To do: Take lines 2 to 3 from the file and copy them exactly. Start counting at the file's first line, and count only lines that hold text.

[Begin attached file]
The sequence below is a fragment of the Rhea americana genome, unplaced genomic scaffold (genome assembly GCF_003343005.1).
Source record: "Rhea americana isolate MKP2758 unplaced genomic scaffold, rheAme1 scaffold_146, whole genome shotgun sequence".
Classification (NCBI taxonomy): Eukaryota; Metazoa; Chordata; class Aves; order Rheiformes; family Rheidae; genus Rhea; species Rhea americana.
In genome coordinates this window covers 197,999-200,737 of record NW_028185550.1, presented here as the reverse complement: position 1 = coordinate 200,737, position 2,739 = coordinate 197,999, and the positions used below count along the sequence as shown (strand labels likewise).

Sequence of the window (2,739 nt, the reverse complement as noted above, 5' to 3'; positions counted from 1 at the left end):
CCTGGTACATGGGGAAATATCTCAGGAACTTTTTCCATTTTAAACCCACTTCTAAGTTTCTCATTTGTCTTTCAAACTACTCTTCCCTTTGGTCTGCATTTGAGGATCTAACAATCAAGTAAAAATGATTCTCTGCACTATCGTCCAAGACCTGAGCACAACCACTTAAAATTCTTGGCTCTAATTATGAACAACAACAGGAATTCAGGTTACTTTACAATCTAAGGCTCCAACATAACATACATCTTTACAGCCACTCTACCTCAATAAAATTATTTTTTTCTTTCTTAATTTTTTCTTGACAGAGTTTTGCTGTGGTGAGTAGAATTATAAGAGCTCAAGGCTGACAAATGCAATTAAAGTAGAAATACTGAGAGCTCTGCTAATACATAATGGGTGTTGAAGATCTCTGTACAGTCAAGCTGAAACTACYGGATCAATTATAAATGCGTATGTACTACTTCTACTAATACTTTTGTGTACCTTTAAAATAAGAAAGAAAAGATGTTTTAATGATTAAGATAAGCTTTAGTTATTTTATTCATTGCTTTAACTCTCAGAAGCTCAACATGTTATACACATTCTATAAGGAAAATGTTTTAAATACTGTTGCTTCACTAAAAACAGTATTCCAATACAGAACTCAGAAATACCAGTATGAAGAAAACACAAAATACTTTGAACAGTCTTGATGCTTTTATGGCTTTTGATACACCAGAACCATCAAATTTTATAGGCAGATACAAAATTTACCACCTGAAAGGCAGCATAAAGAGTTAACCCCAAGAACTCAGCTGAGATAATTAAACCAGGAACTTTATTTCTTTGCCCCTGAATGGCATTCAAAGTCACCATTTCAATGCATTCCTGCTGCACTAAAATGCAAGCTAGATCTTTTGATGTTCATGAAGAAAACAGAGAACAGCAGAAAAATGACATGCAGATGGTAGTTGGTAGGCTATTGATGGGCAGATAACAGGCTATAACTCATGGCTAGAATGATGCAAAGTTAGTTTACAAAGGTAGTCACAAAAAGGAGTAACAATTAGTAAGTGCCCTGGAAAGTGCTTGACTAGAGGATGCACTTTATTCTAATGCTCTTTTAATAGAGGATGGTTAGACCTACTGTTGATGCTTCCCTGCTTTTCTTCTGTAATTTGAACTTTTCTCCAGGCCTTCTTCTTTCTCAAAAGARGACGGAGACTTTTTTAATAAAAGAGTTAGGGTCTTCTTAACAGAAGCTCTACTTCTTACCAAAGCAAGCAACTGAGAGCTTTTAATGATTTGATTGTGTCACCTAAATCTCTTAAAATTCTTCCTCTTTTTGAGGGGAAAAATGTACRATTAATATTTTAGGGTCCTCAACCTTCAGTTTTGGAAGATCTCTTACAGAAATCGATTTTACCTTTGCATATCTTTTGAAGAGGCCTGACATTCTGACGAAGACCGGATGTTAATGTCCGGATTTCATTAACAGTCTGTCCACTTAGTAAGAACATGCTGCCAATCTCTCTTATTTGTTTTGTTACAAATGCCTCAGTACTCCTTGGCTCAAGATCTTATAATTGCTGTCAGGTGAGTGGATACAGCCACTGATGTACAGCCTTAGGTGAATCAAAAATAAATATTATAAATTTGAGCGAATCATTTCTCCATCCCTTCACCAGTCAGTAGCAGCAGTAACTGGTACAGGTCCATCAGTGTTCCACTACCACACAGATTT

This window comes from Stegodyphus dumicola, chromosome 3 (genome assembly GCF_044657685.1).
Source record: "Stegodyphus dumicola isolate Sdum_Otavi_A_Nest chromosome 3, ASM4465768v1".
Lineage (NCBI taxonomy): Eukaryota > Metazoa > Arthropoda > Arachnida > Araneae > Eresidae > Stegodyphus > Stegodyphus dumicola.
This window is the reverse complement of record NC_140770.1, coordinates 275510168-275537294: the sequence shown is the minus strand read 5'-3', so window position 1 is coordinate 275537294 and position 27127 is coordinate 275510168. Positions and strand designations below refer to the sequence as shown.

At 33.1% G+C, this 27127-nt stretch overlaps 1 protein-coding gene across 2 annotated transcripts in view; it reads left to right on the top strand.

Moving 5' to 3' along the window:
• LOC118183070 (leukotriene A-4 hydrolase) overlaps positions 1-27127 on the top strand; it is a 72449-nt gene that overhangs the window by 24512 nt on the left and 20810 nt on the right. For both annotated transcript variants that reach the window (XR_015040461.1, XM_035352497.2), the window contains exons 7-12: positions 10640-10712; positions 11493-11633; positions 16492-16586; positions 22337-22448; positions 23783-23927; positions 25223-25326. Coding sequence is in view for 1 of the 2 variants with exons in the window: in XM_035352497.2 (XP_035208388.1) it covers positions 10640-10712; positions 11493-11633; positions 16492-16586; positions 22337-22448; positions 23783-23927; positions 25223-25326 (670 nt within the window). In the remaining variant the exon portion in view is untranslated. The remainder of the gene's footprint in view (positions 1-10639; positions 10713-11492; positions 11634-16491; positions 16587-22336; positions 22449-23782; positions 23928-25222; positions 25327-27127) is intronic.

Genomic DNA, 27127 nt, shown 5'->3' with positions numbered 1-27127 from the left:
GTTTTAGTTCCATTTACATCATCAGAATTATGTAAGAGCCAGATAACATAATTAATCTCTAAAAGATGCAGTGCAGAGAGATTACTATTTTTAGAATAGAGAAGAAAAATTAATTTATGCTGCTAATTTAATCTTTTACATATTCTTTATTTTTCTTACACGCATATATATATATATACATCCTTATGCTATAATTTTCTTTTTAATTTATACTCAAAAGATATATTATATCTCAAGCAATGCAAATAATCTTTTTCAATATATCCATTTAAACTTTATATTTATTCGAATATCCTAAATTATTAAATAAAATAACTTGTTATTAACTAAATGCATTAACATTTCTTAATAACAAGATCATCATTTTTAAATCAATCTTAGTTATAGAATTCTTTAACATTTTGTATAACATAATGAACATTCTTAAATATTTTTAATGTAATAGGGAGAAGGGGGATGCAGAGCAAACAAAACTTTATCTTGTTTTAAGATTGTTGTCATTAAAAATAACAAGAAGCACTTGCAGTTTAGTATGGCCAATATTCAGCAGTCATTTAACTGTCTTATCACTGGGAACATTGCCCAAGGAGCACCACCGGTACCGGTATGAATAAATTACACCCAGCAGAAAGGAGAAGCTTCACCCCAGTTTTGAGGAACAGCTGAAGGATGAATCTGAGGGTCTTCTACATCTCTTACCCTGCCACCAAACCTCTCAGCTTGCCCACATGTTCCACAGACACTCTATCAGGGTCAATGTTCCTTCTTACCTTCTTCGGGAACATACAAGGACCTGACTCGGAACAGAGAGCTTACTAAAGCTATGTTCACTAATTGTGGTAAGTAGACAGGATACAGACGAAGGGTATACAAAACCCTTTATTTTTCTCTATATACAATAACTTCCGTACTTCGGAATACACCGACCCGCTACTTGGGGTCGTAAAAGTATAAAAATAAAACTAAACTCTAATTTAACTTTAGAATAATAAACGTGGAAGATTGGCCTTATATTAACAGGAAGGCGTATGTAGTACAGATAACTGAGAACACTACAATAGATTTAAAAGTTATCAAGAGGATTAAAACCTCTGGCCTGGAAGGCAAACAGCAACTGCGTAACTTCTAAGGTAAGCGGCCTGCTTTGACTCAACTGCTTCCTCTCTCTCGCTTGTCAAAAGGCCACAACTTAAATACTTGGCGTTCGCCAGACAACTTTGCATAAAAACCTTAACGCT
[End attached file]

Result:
Source record: "Rhea americana isolate MKP2758 unplaced genomic scaffold, rheAme1 scaffold_146, whole genome shotgun sequence".
Classification (NCBI taxonomy): Eukaryota; Metazoa; Chordata; class Aves; order Rheiformes; family Rheidae; genus Rhea; species Rhea americana.